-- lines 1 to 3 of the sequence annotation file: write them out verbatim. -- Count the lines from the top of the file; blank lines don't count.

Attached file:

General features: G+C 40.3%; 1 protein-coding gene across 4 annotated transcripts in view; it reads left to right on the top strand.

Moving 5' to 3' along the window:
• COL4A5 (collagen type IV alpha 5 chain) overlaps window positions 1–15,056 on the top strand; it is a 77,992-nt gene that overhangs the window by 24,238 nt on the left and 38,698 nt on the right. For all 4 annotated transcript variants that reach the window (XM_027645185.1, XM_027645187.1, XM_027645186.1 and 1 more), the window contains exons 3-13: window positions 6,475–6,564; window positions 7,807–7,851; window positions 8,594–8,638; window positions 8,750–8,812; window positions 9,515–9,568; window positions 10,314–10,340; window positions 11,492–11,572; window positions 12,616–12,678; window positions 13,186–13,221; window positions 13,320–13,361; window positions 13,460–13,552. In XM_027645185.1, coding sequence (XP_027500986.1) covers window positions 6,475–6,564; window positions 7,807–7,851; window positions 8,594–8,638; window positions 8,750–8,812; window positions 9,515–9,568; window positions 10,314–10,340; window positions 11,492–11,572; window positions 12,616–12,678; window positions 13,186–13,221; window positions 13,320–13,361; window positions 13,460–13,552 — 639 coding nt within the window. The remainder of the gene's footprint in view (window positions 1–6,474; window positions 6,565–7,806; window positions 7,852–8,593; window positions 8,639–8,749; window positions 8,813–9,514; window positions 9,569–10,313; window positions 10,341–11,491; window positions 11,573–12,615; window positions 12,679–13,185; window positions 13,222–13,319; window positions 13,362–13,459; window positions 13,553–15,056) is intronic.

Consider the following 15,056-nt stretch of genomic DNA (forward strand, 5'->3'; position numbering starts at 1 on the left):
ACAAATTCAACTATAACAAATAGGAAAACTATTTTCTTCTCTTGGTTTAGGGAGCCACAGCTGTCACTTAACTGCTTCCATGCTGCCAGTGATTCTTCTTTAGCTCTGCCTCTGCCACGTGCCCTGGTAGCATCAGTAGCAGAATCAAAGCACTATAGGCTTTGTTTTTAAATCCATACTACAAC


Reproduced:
General features: G+C 40.3%; 1 protein-coding gene across 4 annotated transcripts in view; it reads left to right on the top strand.

Moving 5' to 3' along the window:
• COL4A5 (collagen type IV alpha 5 chain) overlaps window positions 1–15,056 on the top strand; it is a 77,992-nt gene that overhangs the window by 24,238 nt on the left and 38,698 nt on the right. For all 4 annotated transcript variants that reach the window (XM_027645185.1, XM_027645187.1, XM_027645186.1 and 1 more), the window contains exons 3-13: window positions 6,475–6,564; window positions 7,807–7,851; window positions 8,594–8,638; window positions 8,750–8,812; window positions 9,515–9,568; window positions 10,314–10,340; window positions 11,492–11,572; window positions 12,616–12,678; window positions 13,186–13,221; window positions 13,320–13,361; window positions 13,460–13,552. In XM_027645185.1, coding sequence (XP_027500986.1) covers window positions 6,475–6,564; window positions 7,807–7,851; window positions 8,594–8,638; window positions 8,750–8,812; window positions 9,515–9,568; window positions 10,314–10,340; window positions 11,492–11,572; window positions 12,616–12,678; window positions 13,186–13,221; window positions 13,320–13,361; window positions 13,460–13,552 — 639 coding nt within the window. The remainder of the gene's footprint in view (window positions 1–6,474; window positions 6,565–7,806; window positions 7,852–8,593; window positions 8,639–8,749; window positions 8,813–9,514; window positions 9,569–10,313; window positions 10,341–11,491; window positions 11,573–12,615; window positions 12,679–13,185; window positions 13,222–13,319; window positions 13,362–13,459; window positions 13,553–15,056) is intronic.